According to exit polls, however, the top issue was “moral values,” apparently playing to Bush’s strength. News organizations frequently use such polls, taken outside key precincts, to put predictions in context. Despite claims they had learned their lesson in 2000, anchors and analysts still had to fight an urge to give away what they believed to be happening before polling places closed. Their polls said, for instance, that Bush had an edge in support among both men and women, as well as with voters who described themselves as independents.

Exit polls mainly give pundits something to gab about as they wait for more definitive results. In 2004, the polling and overall outcome basically showed that the country remained divided. As Chris Matthews put it, “it’s an election between north and south that will be decided in the Midwest.” Cute.

Using CNN’s new high-tech wall of graphics, Jeff Greenfield posed various electoral scenarios, including the possibility of a 269-269 tie. That prospect – an irresistible story line for many reporters – lingered well into the night, an option that meant the House of Representatives would choose the president. In a GOP-dominated House, of course, Bush would be the obvious choice.

As the night wore on, speculation began to pass as fact. Shortly after 1 a.m. MSNBC announced that Bush was only one electoral vote shy of victory, while Kerry would have to win every remaining state to create a tie. In fact, Bush had substantially fewer electors tied up at that point. The desire to present an exciting story had eclipsed the promise of caution.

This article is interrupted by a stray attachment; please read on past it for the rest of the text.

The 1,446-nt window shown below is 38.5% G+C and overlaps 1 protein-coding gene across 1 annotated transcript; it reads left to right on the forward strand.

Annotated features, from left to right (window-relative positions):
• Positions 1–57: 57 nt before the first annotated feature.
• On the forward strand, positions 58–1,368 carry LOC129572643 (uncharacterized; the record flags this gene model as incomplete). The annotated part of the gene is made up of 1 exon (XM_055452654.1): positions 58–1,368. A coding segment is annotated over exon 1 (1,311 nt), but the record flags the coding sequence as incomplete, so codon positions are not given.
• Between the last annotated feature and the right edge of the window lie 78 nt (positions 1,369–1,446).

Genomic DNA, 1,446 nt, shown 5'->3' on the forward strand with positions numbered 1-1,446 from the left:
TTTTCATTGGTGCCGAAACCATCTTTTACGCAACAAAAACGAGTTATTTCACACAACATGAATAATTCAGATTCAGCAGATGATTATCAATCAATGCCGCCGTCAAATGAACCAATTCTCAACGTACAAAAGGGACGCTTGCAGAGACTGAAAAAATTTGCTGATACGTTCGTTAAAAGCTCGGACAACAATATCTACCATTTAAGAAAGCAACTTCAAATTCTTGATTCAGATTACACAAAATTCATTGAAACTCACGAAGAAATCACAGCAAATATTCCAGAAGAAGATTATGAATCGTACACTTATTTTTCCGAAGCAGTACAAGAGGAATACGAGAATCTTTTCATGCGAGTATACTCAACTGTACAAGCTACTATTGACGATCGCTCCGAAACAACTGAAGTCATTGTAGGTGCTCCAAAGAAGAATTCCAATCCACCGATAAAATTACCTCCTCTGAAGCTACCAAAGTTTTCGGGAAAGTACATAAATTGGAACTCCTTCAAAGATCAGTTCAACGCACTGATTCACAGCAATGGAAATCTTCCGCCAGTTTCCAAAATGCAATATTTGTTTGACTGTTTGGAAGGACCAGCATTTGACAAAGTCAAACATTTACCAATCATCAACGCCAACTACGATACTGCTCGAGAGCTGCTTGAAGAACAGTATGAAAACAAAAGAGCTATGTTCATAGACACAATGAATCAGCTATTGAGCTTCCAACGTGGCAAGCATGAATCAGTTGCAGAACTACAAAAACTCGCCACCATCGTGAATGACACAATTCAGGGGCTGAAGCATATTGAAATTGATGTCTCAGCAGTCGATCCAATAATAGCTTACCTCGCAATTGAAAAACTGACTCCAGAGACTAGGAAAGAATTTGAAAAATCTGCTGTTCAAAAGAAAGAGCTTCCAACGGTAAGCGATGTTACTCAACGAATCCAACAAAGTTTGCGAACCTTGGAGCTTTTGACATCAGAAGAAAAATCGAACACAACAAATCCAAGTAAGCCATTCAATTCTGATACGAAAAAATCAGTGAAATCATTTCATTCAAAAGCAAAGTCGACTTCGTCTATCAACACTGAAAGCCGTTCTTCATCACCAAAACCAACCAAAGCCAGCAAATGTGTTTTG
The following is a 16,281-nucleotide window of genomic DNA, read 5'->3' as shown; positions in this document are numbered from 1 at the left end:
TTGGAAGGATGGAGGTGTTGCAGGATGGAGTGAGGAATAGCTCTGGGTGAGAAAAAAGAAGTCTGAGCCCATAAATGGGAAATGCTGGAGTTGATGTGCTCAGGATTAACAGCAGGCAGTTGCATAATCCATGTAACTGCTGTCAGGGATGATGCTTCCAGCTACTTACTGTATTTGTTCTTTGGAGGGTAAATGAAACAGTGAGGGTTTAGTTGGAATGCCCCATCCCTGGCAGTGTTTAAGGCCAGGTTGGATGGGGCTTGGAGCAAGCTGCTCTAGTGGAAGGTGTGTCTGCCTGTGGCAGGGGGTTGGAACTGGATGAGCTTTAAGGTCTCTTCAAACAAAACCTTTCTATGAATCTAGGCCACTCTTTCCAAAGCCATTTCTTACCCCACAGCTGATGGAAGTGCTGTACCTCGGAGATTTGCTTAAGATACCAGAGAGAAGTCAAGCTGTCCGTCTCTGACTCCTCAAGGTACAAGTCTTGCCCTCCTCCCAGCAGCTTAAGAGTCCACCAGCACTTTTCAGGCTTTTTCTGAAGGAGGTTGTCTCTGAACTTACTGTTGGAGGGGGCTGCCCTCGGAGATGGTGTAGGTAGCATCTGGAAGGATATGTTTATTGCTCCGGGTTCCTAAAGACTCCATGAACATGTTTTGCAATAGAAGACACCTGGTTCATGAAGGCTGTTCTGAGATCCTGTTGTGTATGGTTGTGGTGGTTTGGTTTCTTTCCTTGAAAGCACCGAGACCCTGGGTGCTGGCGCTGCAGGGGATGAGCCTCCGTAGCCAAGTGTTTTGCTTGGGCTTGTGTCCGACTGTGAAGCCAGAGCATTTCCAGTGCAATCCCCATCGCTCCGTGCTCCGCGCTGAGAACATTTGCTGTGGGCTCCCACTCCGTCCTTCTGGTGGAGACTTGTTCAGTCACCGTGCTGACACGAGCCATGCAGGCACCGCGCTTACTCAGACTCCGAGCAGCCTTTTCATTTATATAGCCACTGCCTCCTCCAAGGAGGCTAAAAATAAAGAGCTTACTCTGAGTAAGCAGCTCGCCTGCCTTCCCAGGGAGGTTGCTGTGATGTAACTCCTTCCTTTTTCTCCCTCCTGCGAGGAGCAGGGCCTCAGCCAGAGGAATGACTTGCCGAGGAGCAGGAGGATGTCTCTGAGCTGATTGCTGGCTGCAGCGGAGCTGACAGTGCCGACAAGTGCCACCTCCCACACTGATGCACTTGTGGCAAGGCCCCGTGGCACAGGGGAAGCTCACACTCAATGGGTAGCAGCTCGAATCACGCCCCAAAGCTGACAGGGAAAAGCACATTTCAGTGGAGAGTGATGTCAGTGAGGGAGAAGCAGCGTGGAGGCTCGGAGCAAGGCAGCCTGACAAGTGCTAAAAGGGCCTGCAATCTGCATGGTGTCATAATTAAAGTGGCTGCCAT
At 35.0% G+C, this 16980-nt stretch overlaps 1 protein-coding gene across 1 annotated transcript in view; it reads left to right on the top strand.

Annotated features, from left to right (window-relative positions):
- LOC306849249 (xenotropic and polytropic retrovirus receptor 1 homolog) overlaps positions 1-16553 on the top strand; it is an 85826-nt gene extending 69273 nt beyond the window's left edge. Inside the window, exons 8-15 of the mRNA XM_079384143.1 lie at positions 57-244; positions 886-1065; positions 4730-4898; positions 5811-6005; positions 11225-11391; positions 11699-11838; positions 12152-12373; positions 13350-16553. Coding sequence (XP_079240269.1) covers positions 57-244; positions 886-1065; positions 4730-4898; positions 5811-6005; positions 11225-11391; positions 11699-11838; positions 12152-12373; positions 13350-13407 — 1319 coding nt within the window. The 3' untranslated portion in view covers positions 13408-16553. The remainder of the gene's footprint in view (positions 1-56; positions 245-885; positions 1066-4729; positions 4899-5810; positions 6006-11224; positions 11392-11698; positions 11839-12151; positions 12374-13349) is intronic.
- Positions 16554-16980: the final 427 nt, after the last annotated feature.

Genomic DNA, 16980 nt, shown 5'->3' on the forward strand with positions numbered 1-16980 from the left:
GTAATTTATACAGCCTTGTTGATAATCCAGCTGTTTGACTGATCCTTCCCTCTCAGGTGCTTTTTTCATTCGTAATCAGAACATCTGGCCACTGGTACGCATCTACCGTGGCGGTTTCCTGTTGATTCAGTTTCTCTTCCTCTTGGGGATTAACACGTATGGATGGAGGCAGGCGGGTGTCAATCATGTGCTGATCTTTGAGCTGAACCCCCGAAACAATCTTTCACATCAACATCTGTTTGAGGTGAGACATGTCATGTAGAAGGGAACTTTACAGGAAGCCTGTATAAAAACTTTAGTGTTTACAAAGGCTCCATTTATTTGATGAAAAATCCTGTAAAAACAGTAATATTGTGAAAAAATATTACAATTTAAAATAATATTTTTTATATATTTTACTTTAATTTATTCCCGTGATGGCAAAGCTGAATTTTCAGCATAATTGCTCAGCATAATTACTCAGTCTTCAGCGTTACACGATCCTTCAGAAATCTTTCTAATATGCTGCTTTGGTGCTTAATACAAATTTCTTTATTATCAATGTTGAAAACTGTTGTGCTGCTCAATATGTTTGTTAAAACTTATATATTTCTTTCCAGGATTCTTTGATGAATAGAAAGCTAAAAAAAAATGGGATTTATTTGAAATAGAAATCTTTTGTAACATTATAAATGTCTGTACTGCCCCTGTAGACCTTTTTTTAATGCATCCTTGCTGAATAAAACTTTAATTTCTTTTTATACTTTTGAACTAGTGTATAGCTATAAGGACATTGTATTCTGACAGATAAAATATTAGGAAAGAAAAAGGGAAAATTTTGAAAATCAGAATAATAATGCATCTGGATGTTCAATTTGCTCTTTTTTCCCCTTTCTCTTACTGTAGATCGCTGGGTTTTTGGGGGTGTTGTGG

By morning, Bush actually had 254 electoral votes to Kerry’s 252. That left only Iowa and New Mexico, two states where Bush was clinging to a slim lead, and Ohio, where the likelihood that Kerry would win looked slim. He conceded by early in the afternoon.

After the 2000 race, an independent report commissioned by CNN ripped the networks and the Voter News Service, the exit polling groups owned by a consortium of new departments and the Associated Press, for their reckless performance. They had engaged in a “collective drag race on the crowded highway of democracy,” and their haste to “be first” had led them to flawed reporting. For years later, the flaws remained. As polling places closed on November 2, TV anchors rushed to “call more states” and offer predictions that would be quietly dropped or corrected later. When they weren’t doing that, they frequently reminded viewers just how responsible they were being. Unfortunately, that didn’t stop some of them from questioning how long Kerry should wait before conceding defeat.

“Is this becoming the Right nation?” asked Peter Jennings at one point. And if so, was there any indication that Bush would be any more conciliatory in a second term? Without saying so directly, the second question acknowledged the obvious: The US remained a deeply divided country, yet there wasn’t much hope that the man from Crawford, Texas would decide to make peace and represent everyone. Four years on, let’s hope the answer to the first question turns out to be no.

Next: Post-Election Suspicions